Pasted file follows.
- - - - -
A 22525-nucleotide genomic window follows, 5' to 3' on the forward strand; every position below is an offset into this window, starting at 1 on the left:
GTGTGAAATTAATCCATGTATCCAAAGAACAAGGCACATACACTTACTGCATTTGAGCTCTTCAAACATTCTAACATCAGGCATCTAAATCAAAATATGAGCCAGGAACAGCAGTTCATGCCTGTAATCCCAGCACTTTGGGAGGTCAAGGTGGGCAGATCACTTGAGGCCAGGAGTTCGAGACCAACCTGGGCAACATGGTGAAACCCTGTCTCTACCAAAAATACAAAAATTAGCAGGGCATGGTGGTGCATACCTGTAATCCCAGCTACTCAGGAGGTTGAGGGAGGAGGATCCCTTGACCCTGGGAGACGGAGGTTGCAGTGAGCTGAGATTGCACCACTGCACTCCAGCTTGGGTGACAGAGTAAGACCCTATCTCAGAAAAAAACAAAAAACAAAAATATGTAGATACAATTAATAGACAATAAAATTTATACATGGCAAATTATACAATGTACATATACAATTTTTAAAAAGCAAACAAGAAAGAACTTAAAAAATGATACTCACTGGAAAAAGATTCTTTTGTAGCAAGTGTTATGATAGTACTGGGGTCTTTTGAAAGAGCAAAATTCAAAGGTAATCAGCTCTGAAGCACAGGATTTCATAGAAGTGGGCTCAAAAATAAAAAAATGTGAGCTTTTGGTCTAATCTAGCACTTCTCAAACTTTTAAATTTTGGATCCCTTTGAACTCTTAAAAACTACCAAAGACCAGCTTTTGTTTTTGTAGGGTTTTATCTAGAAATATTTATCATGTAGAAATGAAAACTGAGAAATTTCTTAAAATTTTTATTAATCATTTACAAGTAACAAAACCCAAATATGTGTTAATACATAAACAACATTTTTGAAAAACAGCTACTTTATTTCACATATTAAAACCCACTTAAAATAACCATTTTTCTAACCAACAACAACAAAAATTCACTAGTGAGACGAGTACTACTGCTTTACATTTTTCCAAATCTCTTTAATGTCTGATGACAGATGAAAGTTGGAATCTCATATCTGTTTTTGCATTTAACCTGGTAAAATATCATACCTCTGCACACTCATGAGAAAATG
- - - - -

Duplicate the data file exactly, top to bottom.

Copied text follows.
A 22525-nucleotide genomic window follows, 5' to 3' on the forward strand; every position below is an offset into this window, starting at 1 on the left:
GTGTGAAATTAATCCATGTATCCAAAGAACAAGGCACATACACTTACTGCATTTGAGCTCTTCAAACATTCTAACATCAGGCATCTAAATCAAAATATGAGCCAGGAACAGCAGTTCATGCCTGTAATCCCAGCACTTTGGGAGGTCAAGGTGGGCAGATCACTTGAGGCCAGGAGTTCGAGACCAACCTGGGCAACATGGTGAAACCCTGTCTCTACCAAAAATACAAAAATTAGCAGGGCATGGTGGTGCATACCTGTAATCCCAGCTACTCAGGAGGTTGAGGGAGGAGGATCCCTTGACCCTGGGAGACGGAGGTTGCAGTGAGCTGAGATTGCACCACTGCACTCCAGCTTGGGTGACAGAGTAAGACCCTATCTCAGAAAAAAACAAAAAACAAAAATATGTAGATACAATTAATAGACAATAAAATTTATACATGGCAAATTATACAATGTACATATACAATTTTTAAAAAGCAAACAAGAAAGAACTTAAAAAATGATACTCACTGGAAAAAGATTCTTTTGTAGCAAGTGTTATGATAGTACTGGGGTCTTTTGAAAGAGCAAAATTCAAAGGTAATCAGCTCTGAAGCACAGGATTTCATAGAAGTGGGCTCAAAAATAAAAAAATGTGAGCTTTTGGTCTAATCTAGCACTTCTCAAACTTTTAAATTTTGGATCCCTTTGAACTCTTAAAAACTACCAAAGACCAGCTTTTGTTTTTGTAGGGTTTTATCTAGAAATATTTATCATGTAGAAATGAAAACTGAGAAATTTCTTAAAATTTTTATTAATCATTTACAAGTAACAAAACCCAAATATGTGTTAATACATAAACAACATTTTTGAAAAACAGCTACTTTATTTCACATATTAAAACCCACTTAAAATAACCATTTTTCTAACCAACAACAACAAAAATTCACTAGTGAGACGAGTACTACTGCTTTACATTTTTCCAAATCTCTTTAATGTCTGATGACAGATGAAAGTTGGAATCTCATATCTGTTTTTGCATTTAACCTGGTAAAATATCATACCTCTGCACACTCATGAGAAAATG